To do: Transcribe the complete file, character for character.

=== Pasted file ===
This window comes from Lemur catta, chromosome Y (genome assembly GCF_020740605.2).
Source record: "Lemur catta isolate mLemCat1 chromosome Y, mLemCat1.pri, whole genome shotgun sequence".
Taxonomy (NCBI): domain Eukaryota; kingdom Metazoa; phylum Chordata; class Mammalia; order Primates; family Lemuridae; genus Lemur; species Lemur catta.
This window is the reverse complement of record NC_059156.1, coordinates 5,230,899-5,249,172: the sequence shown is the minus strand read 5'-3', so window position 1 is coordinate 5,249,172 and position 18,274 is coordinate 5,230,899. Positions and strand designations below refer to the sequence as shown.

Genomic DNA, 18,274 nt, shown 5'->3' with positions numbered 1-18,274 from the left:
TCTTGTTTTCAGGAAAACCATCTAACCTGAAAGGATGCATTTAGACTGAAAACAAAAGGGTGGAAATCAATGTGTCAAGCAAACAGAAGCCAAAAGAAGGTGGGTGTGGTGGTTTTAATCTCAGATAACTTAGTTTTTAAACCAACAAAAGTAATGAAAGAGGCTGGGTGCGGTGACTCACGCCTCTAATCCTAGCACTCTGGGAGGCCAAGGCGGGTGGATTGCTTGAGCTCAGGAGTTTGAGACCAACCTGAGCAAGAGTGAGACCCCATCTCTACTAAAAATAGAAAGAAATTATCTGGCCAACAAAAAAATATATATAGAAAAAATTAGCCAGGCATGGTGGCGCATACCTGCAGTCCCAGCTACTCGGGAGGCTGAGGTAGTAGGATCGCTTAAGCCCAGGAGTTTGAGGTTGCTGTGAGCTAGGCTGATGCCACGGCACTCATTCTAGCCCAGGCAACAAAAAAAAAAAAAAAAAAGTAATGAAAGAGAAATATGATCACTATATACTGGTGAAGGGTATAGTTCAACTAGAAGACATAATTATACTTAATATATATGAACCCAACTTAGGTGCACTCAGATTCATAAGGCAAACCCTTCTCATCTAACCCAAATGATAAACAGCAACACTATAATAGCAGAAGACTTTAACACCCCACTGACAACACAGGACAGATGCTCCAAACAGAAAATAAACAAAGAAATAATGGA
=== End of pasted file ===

This window comes from Lemur catta, chromosome Y (genome assembly GCF_020740605.2).
Source record: "Lemur catta isolate mLemCat1 chromosome Y, mLemCat1.pri, whole genome shotgun sequence".
Taxonomy (NCBI): domain Eukaryota; kingdom Metazoa; phylum Chordata; class Mammalia; order Primates; family Lemuridae; genus Lemur; species Lemur catta.
This window is the reverse complement of record NC_059156.1, coordinates 5,230,899-5,249,172: the sequence shown is the minus strand read 5'-3', so window position 1 is coordinate 5,249,172 and position 18,274 is coordinate 5,230,899. Positions and strand designations below refer to the sequence as shown.

Genomic DNA, 18,274 nt, shown 5'->3' with positions numbered 1-18,274 from the left:
TCTTGTTTTCAGGAAAACCATCTAACCTGAAAGGATGCATTTAGACTGAAAACAAAAGGGTGGAAATCAATGTGTCAAGCAAACAGAAGCCAAAAGAAGGTGGGTGTGGTGGTTTTAATCTCAGATAACTTAGTTTTTAAACCAACAAAAGTAATGAAAGAGGCTGGGTGCGGTGACTCACGCCTCTAATCCTAGCACTCTGGGAGGCCAAGGCGGGTGGATTGCTTGAGCTCAGGAGTTTGAGACCAACCTGAGCAAGAGTGAGACCCCATCTCTACTAAAAATAGAAAGAAATTATCTGGCCAACAAAAAAATATATATAGAAAAAATTAGCCAGGCATGGTGGCGCATACCTGCAGTCCCAGCTACTCGGGAGGCTGAGGTAGTAGGATCGCTTAAGCCCAGGAGTTTGAGGTTGCTGTGAGCTAGGCTGATGCCACGGCACTCATTCTAGCCCAGGCAACAAAAAAAAAAAAAAAAAAGTAATGAAAGAGAAATATGATCACTATATACTGGTGAAGGGTATAGTTCAACTAGAAGACATAATTATACTTAATATATATGAACCCAACTTAGGTGCACTCAGATTCATAAGGCAAACCCTTCTCATCTAACCCAAATGATAAACAGCAACACTATAATAGCAGAAGACTTTAACACCCCACTGACAACACAGGACAGATGCTCCAAACAGAAAATAAACAAAGAAATAATGGA